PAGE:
Anxiety disorders cause nightmares, night terrors, night sweats, and nighttime panic attacks. Here’s how you can sleep better when you have anxiety and get a peaceful night of rest.
Today, I want to talk to you about what happens when anxiety gives you nightmares and, more to the point, how you can prevent anxiety at night and stop nightmares from happening.
Nocturnal panic attacks are when you wake up and you’re actually sort of acting out a panic attack and most of the time, you’re aware that you’re in your bedroom, you feel like you’re not quite awake, not quite asleep but there’s a definite feeling of panic.
Anxiety and panic attacks at night can begin while you are asleep, and will most often wake you up with a feeling of intense fear and bewilderment.
A nightmare is when you’re definitely asleep and your subconscious mind is presenting you with images that are frightening in nature and sometimes, this can be your anxiety manifesting in a direct or indirect way.
Other times, it can be your anxiety manifesting in a more underlying way. So, don’t expect that your anxieties in real life will automatically reflect what’s in your dreams.
As you know, dreams are often very symbolic and don’t make a lot of sense at all when you wake up. But they are your brain’s way of being able to process what you’ve been through in your waking hours and kind of help you to try and bring things to a conclusion in your mind.
So that is the purpose of your dreams and sometimes, when you have anxiety, your dreams can come into play because it’s just the way that your brain tries to cope but it’s not necessary for you to have anxiety nightmares. There are definitely ways that you can prevent them from happening and I’ve got three tips that you can use to help prevent nightmares and nightmares caused by anxiety when you’re trying to sleep.
How to Stop Nightmares from Anxiety
Nightmares related to anxiety are a very real thing. Interestingly, despite the common and severe worries that those with anxiety often suffer from every day, not everyone with anxiety is going to develop nightmares. Some actually have very restful periods of sleep, only to wake up and start experiencing anxiety-related stress.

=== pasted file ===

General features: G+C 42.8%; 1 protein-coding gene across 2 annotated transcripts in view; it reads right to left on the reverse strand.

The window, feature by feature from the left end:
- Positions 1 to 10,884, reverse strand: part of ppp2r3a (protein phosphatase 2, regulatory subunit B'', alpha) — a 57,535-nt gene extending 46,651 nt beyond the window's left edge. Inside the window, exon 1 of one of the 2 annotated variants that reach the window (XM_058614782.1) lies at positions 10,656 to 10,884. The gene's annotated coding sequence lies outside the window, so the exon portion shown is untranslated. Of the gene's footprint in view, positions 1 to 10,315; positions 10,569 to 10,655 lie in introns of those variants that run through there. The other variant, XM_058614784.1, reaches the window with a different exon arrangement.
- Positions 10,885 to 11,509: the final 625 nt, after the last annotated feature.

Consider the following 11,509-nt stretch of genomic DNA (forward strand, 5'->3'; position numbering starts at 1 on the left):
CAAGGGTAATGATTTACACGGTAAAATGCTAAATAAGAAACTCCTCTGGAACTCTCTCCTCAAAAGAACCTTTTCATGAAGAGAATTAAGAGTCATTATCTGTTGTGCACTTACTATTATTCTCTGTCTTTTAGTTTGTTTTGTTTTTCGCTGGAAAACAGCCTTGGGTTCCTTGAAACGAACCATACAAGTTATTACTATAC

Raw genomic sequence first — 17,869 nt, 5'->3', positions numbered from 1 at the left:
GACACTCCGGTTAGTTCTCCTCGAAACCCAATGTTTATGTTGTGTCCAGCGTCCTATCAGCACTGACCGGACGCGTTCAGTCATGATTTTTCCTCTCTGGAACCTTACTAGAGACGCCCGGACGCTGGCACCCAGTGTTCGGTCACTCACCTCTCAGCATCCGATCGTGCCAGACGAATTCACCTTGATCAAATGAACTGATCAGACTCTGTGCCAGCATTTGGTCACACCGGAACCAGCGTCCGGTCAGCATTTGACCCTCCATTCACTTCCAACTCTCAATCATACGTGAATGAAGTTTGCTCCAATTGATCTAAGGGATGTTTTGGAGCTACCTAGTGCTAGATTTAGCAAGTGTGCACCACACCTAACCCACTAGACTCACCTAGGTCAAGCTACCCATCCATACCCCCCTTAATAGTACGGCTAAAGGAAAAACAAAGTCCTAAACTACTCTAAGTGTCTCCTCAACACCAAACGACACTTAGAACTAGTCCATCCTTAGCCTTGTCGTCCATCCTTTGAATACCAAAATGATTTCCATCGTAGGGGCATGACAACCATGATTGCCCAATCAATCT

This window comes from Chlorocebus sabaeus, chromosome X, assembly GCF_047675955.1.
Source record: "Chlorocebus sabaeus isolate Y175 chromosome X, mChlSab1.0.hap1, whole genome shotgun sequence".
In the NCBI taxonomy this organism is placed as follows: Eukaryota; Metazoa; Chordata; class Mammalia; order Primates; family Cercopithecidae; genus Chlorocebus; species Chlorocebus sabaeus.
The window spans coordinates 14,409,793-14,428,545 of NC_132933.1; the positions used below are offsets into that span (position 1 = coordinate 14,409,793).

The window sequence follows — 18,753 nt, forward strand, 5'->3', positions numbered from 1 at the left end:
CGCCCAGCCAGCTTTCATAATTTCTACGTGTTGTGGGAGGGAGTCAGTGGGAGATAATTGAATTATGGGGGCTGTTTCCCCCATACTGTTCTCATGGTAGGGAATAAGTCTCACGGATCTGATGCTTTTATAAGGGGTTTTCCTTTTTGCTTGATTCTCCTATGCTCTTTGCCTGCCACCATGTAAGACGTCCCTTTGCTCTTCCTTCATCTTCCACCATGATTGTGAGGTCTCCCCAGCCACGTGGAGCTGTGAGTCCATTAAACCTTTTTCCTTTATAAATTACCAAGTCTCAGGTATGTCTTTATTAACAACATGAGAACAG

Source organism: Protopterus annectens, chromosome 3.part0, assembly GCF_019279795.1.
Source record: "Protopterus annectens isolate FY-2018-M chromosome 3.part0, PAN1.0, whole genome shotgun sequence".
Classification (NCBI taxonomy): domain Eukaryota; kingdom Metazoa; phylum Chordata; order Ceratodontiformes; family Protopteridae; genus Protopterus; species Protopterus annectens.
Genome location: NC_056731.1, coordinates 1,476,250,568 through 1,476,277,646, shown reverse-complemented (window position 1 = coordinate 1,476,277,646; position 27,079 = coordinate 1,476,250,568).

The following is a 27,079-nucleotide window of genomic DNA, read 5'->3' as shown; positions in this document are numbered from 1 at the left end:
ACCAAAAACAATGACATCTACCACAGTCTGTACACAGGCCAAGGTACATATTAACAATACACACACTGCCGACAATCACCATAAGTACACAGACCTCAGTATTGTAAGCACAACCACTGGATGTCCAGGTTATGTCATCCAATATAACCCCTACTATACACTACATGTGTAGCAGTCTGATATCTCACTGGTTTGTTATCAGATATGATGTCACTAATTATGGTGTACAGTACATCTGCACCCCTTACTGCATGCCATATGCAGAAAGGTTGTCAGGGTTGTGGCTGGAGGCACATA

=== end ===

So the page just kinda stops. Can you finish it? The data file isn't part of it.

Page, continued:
But nightmares are still fairly common, as anxiety affects the mind. The good news is that there are strategies that can reduce nightmares and improve more restful sleep.
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How to Stop Nightmares
Stopping your nightmares can be a bit tough, because again your nightmares may not be directly anxiety-related. But there are some strategies you can try that often have an effect on how you dream. Consider the following tips:
- Write Out Your Thoughts Before Bed Sometimes a recurring negative thought can become a nightmare if it’s left unchecked. Luckily, your mind has a tendency to let go of things if you write them down, because it knows they’re on paper somewhere permanently. So when you have nervous thoughts before bed, make sure that you write them out in some type of journal so they’re gone from your head when you sleep.
- Fill Time With Happy Things What you do during the day can also have an effect on nightmares. When you have severe anxiety it can be hard to take part in enjoyable activities. Even if you don’t immediately feel like it, try to do what you can to fill your day time with activities that are more likely to create pleasant memories. For example, stop watching dramas, reality shows, and horror movies, and try your best to watch comedies and cartoons instead. Switching activities in this way will ensure that your days are spent with more positive thoughts, which in turn should become more positive dreams.
- Create Upbeat White Noise If you can fall asleep with a bit of noise, consider adding some type of upbeat sounds in your bedroom. Some people choose upbeat music, but another choice may be a humor podcast or something with happy and laughing voices that you keep on a very low volume while you try to sleep. Sometimes the quiet of night can create an environment that may be a bit more prone to negative nighttime emotions, and so upbeat noises in the background may help.
- Exercise Exercise has a powerful effect on sleep. If you exercise enough during the day you’ll sleep easier and your brain will release neurotransmitters that can have a very beneficial effect on your mood. Exercising is thought to make a big difference in your ability to create memories as well, and possibly improve the way your mind translates those stories.
- Have a Relaxation Strategy When you have a nightmare, it’s often hard to fall back asleep. If you find that you rarely sleep after waking up from a nightmare, come up with a game plan. You can initiate this plan the moment you wake up that helps you become more relaxed. For example, some people find that leaving the bedroom and walking into someplace comfortable like the living room helps. Others give themselves a bit of TV to help take their mind off the nightmare. Some even find that lovemaking with their partner can make a big difference. There are plenty of strategies you can try that will improve your mood more quickly and possibly help you fall asleep as well.
These are all potential ways to cut back on your nightmares, and possibly improve your ability to sleep. But in the end, the best thing you can do is try to gain an understanding of the root of your anxiety and learn strategies for managing it.